Barn owl


Latin name: Tyto alba

Length: 33 - 39cm Wingspan: 85 – 93cm

Where: Often on the wooded fringes of long grassland

When: Dawn and dusk

Dawn and dusk are the best times to catch sight of this most enigmatic of birds. You may see a flash of white in your headlights as you drive home along a country lane, or watch a pale shape slide silently across the fields as you take your dog for an early morning walk. They are hunting for small mammals hiding in the long grass. The beautiful heart-shaped face is there for a purpose - it helps direct the slightest sounds into their ears, ensuring that they can pinpoint the tiniest rustle of a vole or mouse creeping through the undergrowth. Especially soft feathers on their wings muffle the sound of their own flight so that unsuspecting prey are unaware of their approach.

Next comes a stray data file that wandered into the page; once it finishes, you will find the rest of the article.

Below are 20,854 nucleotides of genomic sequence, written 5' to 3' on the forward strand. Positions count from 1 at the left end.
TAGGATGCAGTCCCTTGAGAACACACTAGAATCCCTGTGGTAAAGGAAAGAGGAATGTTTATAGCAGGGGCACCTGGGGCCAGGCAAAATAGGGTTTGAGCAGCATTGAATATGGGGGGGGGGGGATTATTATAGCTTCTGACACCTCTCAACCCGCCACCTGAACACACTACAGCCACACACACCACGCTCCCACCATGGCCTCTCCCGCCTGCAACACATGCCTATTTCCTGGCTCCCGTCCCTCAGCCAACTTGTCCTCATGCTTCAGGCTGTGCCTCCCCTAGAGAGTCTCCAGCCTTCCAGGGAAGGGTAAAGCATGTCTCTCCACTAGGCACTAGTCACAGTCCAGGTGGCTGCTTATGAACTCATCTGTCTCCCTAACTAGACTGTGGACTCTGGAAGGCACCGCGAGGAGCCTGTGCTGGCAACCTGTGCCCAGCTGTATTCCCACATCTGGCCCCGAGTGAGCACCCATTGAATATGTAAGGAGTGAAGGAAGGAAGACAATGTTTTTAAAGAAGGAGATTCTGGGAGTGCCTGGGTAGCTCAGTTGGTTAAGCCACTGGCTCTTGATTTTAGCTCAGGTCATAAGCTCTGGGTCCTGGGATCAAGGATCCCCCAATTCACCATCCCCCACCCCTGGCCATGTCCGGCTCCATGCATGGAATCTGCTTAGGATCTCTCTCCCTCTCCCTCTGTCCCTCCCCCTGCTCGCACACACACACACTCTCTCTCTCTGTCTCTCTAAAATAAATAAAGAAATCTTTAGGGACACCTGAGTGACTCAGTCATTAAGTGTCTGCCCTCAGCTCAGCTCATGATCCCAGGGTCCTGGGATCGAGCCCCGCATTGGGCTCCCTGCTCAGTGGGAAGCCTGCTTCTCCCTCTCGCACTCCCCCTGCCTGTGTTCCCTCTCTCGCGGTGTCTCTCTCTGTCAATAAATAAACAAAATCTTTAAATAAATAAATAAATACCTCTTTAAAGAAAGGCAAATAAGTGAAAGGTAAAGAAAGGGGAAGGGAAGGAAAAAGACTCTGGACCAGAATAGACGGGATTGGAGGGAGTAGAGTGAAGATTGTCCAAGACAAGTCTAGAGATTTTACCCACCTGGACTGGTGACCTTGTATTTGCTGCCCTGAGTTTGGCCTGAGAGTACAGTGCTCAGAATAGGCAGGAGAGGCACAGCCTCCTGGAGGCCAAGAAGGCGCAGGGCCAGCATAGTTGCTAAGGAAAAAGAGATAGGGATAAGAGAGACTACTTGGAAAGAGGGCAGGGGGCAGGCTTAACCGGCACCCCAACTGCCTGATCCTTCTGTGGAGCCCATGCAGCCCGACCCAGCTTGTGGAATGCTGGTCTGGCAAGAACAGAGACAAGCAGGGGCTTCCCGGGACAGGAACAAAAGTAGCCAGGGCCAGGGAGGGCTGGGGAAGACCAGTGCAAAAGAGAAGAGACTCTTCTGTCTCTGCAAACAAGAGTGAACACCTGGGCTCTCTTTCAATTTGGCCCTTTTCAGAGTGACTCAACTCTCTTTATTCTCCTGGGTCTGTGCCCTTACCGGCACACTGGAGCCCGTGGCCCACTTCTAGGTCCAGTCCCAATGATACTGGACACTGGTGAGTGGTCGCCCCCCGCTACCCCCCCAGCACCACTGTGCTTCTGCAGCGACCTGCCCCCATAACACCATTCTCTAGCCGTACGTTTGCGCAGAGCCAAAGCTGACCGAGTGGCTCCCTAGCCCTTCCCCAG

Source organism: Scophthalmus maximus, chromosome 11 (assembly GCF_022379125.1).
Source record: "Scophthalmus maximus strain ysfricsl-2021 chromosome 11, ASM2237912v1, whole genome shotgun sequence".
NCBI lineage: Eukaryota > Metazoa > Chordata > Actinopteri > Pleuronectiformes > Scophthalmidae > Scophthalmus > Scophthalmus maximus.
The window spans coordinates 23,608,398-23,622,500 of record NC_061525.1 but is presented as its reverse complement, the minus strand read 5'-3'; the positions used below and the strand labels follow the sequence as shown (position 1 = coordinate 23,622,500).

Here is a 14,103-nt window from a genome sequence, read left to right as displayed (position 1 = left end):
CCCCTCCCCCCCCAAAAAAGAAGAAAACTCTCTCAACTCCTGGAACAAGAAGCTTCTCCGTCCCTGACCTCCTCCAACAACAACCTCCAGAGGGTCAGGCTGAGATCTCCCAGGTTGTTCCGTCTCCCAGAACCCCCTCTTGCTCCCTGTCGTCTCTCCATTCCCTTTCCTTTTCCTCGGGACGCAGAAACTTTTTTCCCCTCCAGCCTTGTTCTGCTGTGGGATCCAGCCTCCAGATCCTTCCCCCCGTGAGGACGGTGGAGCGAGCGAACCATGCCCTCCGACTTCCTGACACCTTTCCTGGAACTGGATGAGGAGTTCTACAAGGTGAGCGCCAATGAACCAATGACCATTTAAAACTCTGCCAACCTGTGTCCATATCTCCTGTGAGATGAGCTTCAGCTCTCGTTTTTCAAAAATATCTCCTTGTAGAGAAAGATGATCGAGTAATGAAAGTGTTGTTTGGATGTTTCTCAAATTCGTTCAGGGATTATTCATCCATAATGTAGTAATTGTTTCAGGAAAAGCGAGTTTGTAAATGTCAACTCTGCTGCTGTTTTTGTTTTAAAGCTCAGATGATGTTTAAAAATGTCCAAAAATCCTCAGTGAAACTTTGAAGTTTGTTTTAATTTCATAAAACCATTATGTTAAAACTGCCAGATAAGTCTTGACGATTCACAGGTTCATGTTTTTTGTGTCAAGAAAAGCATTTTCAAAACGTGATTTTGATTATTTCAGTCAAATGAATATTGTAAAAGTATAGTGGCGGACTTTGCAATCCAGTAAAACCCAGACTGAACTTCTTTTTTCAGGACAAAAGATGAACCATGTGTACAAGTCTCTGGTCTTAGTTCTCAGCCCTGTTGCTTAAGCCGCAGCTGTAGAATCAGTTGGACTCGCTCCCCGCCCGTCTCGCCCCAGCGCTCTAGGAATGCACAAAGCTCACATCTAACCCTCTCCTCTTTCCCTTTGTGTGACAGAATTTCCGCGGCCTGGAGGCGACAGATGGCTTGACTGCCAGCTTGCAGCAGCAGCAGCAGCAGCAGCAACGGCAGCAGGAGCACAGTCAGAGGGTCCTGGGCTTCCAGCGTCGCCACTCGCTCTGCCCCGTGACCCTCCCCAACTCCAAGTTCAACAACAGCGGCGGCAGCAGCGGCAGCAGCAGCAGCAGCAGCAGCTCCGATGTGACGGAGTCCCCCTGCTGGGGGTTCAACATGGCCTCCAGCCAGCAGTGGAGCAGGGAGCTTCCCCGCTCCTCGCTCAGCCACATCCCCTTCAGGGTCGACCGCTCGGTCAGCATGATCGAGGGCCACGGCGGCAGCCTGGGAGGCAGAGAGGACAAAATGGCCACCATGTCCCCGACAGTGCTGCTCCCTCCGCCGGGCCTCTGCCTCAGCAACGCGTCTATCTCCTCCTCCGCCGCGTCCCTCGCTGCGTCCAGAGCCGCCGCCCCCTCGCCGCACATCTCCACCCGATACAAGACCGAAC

However, they have a piercing shriek when communicating with each other, which you’ll sometimes hear from your bed in the depths of the night. They nest, as their name suggests, in barns and other outbuildings, church towers, and even hollow trees. The conversion and demolition of many of these old farm buildings is one reason they are much scarcer than in the past. Special nest boxes are now put up in the Park to encourage barn owls to begin breeding again.

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Any natural place contains an infinite reservoir of information, and therefore the potential for inexhaustible new discoveries.

Richard Louv, Last Child in the Woods